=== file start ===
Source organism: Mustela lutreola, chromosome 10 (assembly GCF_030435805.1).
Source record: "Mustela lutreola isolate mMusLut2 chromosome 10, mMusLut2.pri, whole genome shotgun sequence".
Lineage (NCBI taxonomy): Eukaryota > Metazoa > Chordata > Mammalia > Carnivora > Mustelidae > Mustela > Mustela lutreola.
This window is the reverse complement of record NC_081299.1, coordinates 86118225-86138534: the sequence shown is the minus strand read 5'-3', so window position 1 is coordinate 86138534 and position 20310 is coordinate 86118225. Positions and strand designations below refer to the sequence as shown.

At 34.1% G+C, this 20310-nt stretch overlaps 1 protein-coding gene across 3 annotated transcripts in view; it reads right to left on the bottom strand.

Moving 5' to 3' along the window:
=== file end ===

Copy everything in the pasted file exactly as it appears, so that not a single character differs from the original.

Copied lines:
Source organism: Mustela lutreola, chromosome 10 (assembly GCF_030435805.1).
Source record: "Mustela lutreola isolate mMusLut2 chromosome 10, mMusLut2.pri, whole genome shotgun sequence".
Lineage (NCBI taxonomy): Eukaryota > Metazoa > Chordata > Mammalia > Carnivora > Mustelidae > Mustela > Mustela lutreola.
This window is the reverse complement of record NC_081299.1, coordinates 86118225-86138534: the sequence shown is the minus strand read 5'-3', so window position 1 is coordinate 86138534 and position 20310 is coordinate 86118225. Positions and strand designations below refer to the sequence as shown.

At 34.1% G+C, this 20310-nt stretch overlaps 1 protein-coding gene across 3 annotated transcripts in view; it reads right to left on the bottom strand.

Moving 5' to 3' along the window: